Much of Montana's landscape is impressive because of its size. The mountain ranges tower over everything, even when viewed from a distance. The rivers wend through grasslands and forests; the lakes stretch for miles.

Montana's open space creates a vastness that mimics looking at the ocean. One Montana lake seems to be part of this vastness as it is home to a unique phenomenon that happens in the spring and in the fall. If you've never seen the migration of snow geese at Freezeout Lake, you'll want to plan a visit.

Some Montanans say they travel to Freezeout Lake every year to see the avian spectacle, and each spring impressive images of the geese taking flight appear on social media.

READ MORE: 4 Bird Species to Look for in Montana During the Spring

Montana Fish Wildlife & Parks have created another "Fieldtrip" that gives some background on the migration that you might not have known. For example, did you know:

  • the lake was created by glaciers but in the 1950s it was altered with ditches and other water management equipment to keep water in the area. There's some pretty amazing photos of the construction process in the video below.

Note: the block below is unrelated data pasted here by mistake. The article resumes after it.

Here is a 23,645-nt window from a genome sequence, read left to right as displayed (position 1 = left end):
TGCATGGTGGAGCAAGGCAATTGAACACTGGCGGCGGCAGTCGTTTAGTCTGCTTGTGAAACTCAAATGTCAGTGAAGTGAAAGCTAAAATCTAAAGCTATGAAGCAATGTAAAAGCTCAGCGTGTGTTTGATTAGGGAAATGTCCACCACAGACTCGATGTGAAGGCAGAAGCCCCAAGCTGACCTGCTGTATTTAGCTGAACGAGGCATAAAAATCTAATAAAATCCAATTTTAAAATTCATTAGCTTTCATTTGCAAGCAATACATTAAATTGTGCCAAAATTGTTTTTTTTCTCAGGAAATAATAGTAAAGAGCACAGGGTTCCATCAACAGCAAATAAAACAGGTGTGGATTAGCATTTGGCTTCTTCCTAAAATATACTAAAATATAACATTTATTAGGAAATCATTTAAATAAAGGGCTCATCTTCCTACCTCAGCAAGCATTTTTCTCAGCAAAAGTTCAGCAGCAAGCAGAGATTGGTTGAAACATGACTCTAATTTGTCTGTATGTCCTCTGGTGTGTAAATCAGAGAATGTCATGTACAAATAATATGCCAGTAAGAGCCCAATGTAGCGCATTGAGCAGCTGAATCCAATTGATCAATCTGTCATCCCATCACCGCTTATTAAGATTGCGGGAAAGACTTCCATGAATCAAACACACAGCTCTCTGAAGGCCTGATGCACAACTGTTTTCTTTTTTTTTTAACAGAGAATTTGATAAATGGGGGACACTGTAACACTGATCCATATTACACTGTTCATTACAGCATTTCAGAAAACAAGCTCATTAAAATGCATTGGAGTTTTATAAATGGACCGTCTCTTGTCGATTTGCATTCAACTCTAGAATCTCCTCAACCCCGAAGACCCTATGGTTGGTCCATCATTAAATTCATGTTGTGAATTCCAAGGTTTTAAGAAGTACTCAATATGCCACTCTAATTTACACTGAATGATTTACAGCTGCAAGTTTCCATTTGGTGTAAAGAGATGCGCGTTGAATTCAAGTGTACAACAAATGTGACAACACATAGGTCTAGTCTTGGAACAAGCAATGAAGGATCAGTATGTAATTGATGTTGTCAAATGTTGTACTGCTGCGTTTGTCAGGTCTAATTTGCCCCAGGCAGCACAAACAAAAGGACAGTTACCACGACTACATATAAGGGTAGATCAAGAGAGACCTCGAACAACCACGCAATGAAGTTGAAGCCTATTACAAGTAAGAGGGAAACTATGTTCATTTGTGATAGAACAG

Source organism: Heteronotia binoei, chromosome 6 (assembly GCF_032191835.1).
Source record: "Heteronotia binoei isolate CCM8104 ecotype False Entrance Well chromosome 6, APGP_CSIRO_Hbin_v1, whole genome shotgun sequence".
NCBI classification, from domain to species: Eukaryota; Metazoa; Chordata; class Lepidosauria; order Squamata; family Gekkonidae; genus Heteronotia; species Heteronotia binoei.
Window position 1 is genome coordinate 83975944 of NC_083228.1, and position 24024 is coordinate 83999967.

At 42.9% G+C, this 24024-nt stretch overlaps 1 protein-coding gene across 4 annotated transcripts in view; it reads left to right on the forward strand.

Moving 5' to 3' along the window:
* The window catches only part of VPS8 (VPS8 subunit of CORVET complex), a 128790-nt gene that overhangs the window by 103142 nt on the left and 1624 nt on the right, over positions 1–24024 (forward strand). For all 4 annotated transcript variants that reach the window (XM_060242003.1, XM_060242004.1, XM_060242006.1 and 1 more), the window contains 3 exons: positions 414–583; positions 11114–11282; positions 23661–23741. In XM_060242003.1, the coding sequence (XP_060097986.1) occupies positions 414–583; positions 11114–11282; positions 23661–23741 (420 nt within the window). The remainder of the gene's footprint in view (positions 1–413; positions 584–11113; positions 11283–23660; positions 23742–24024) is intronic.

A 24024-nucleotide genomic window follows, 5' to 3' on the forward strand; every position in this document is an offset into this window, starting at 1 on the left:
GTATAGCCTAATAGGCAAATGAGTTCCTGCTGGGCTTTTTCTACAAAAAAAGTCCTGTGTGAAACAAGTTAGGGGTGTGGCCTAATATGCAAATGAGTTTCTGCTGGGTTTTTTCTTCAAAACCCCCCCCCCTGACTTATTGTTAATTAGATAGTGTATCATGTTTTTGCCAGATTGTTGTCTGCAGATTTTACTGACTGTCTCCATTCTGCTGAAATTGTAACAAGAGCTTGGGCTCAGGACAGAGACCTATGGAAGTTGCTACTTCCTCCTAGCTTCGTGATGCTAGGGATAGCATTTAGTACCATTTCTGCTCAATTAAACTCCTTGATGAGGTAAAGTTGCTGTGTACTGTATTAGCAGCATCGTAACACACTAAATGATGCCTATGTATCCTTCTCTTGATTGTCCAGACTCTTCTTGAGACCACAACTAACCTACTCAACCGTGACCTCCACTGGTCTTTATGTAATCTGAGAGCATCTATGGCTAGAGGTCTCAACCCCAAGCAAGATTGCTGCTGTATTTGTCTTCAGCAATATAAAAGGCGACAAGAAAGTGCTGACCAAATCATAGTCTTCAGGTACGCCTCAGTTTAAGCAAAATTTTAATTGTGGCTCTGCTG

• the location is ideally situated on the migration path which is why Montanans can see the flocks regularly, and the snow geese may travel as far north as Russia.
  • Montana Fish Wildlife & Parks have staff that count the geese.
snowgeese in flight freezeout lake
Montana Fish Wildlife and Parks via YouTube

Watch the "Fieldtrip" below to learn about just how many geese pass through Freezeout Lake and how they count "three-dimensional objects on a two-dimensional plane."

A much smaller place that feels a little like Freezeout Lake is the Big Lake Wildlife Management Area west of Molt, Montana. While you may not see nearly as many geese or the impressive takeoff when they begin their migration, this and other waterfowl areas around Montana are great places to visit, too.

See If You Can Identify These Montana Lakes Using Google Earth Images

From above, Montana's lakes may be less recognizable than you might think. Test your knowledge--see if you recognize these Montana lakes from Google Earth images.

Gallery Credit: Ashley

Montana's 'Exotic Noncontrolled Species'

Here's a sample of some of the exotic animals that the Montana Fish, Wildlife and Parks consider "noncontrolled species" meaning they aren't prohibited unless it falls under Montana or Federal law. For more information about these species and other "exotic noncontrolled species" refer to the guidance from Montana Fish Wildlife, and Parks.

Gallery Credit: Ashley

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